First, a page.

mitigate

[mit-i-geyt]
verb (used with object), mitigated, mitigating.
1.
to lessen in force or intensity, as wrath, grief, harshness, or pain; moderate.
2.
to make less severe: to mitigate a punishment.
3.
to make (a person, one's state of mind, disposition, etc.) milder or more gentle; mollify; appease.
verb (used without object), mitigated, mitigating.
4.
to become milder; lessen in severity.

Origin:
1375–1425; late Middle English mitigaten < Latin mītigātus (past participle of mītigāre to calm, soften, soothe), equivalent to mīt(is) mild, soft, gentle + -ig- (combining form of agere to do, cause to do, make) + -ātus -ate1

mitigable [mit-i-guh-buhl] , adjective
mitigatedly, adverb
mitigation, noun
mitigative, mitigatory [mit-i-guh-tawr-ee, -tohr-ee] , adjective
mitigator, noun
nonmitigative, adjective
nonmitigatory, adjective
overmitigate, verb, overmitigated, overmitigating.
unmitigable, adjective
unmitigative, adjective

militate, mitigate (see usage note at the current entry).


Mitigate, whose central meaning is “to lessen” or “to make less severe,” is sometimes confused with militate, which means “to have effect or influence; weigh on.” This mix-up often occurs in the use of the phrase mitigate against, as follows: This criticism in no way mitigates (read militates) against your going ahead with your research. Although this use of mitigate occasionally occurs in edited writing, it is rare and is widely regarded as an error.
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Based on the Random House Dictionary, © Random House, Inc. 2014.
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World English Dictionary
mitigate (ˈmɪtɪˌɡeɪt)
 
vb
to make or become less severe or harsh; moderate
 
[C15: from Latin mītigāre, from mītis mild + agere to make]
 
usage  Mitigate is sometimes wrongly used where militate is meant: his behaviour militates (not mitigates) against his chances of promotion
 
mitigable
 
adj
 
miti'gation
 
n
 
'mitigative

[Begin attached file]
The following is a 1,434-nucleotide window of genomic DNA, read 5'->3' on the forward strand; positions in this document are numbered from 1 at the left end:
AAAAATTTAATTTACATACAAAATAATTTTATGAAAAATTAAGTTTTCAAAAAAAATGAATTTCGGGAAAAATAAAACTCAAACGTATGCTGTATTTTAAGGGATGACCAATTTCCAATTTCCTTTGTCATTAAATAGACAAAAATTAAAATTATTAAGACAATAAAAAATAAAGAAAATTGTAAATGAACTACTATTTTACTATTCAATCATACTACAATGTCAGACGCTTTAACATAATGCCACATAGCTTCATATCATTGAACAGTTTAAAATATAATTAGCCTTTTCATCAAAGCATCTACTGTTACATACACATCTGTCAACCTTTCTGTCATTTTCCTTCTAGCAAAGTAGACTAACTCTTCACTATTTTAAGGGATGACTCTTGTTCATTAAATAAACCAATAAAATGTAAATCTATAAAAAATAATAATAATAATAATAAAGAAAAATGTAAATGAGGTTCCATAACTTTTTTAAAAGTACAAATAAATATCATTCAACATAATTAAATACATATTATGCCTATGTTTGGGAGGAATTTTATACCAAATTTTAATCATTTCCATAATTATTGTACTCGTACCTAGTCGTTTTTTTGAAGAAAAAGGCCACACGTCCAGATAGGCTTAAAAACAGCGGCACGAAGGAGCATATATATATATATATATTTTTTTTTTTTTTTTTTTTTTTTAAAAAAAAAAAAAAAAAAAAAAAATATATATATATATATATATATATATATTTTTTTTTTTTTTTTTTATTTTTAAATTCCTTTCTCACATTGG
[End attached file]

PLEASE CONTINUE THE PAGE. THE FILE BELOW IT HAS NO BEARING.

adj
 
'mitigatory
 
adj
 
'mitigator
 
n

Collins English Dictionary - Complete & Unabridged 10th Edition
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Etymonline
Word Origin & History

mitigate
early 15c., from L. mitigatus, pp. of mitigare "make mild or gentle," ultimately from mitis "gentle, soft" + root of agere "do, make, act" (see act). First element is from PIE base *mei- "soft, mild." Related: Mitigated; mitigates.
Online Etymology Dictionary, © 2010 Douglas Harper
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American Heritage
Medical Dictionary

mitigate mit·i·gate (mĭt'ĭ-gāt')
v. mit·i·gat·ed, mit·i·gat·ing, mit·i·gates
To moderate in force or intensity.


mit'i·ga'tion n.
mit'i·ga'tive or mit'i·ga·to'ry (-gə-tôr'ē) adj.
The American Heritage® Stedman's Medical Dictionary
Copyright © 2002, 2001, 1995 by Houghton Mifflin Company. Published by Houghton Mifflin Company.
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Example sentences
You can mitigate risk, but you can't eliminate it.
Conservationists successfully sued to mitigate resulting damage to the area's
  salt marsh.
Many schools turn to fundraising to mitigate those shortfalls.
Ruling out exorcism or napalm, I wondered if some attitude adjustment might at
  least mitigate our frustration.
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